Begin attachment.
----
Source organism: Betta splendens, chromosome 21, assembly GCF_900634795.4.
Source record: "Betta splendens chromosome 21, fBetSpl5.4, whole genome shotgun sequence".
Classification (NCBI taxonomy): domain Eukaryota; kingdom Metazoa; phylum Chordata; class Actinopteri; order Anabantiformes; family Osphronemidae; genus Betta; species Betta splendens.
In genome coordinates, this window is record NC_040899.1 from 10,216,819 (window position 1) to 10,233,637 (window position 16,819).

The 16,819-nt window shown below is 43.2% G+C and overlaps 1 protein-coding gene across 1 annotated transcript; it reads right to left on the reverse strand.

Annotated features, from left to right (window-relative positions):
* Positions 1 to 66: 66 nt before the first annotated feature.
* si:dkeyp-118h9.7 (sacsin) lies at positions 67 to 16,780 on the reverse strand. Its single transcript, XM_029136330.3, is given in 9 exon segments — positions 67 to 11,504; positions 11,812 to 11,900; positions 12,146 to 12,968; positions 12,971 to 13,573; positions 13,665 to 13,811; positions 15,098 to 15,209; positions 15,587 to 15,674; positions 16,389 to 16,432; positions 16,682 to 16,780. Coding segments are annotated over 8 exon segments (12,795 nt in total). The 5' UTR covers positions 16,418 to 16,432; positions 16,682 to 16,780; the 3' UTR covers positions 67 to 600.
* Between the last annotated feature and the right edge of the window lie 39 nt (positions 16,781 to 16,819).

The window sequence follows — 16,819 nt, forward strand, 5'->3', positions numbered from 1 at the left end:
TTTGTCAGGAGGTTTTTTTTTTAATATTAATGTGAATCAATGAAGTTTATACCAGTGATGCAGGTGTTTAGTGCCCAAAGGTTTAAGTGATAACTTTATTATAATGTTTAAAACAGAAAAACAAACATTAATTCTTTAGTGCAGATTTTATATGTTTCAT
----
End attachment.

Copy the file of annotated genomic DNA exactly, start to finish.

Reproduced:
Source organism: Betta splendens, chromosome 21, assembly GCF_900634795.4.
Source record: "Betta splendens chromosome 21, fBetSpl5.4, whole genome shotgun sequence".
Classification (NCBI taxonomy): domain Eukaryota; kingdom Metazoa; phylum Chordata; class Actinopteri; order Anabantiformes; family Osphronemidae; genus Betta; species Betta splendens.
In genome coordinates, this window is record NC_040899.1 from 10,216,819 (window position 1) to 10,233,637 (window position 16,819).

The 16,819-nt window shown below is 43.2% G+C and overlaps 1 protein-coding gene across 1 annotated transcript; it reads right to left on the reverse strand.

Annotated features, from left to right (window-relative positions):
* Positions 1 to 66: 66 nt before the first annotated feature.
* si:dkeyp-118h9.7 (sacsin) lies at positions 67 to 16,780 on the reverse strand. Its single transcript, XM_029136330.3, is given in 9 exon segments — positions 67 to 11,504; positions 11,812 to 11,900; positions 12,146 to 12,968; positions 12,971 to 13,573; positions 13,665 to 13,811; positions 15,098 to 15,209; positions 15,587 to 15,674; positions 16,389 to 16,432; positions 16,682 to 16,780. Coding segments are annotated over 8 exon segments (12,795 nt in total). The 5' UTR covers positions 16,418 to 16,432; positions 16,682 to 16,780; the 3' UTR covers positions 67 to 600.
* Between the last annotated feature and the right edge of the window lie 39 nt (positions 16,781 to 16,819).

The window sequence follows — 16,819 nt, forward strand, 5'->3', positions numbered from 1 at the left end:
TTTGTCAGGAGGTTTTTTTTTTAATATTAATGTGAATCAATGAAGTTTATACCAGTGATGCAGGTGTTTAGTGCCCAAAGGTTTAAGTGATAACTTTATTATAATGTTTAAAACAGAAAAACAAACATTAATTCTTTAGTGCAGATTTTATATGTTTCAT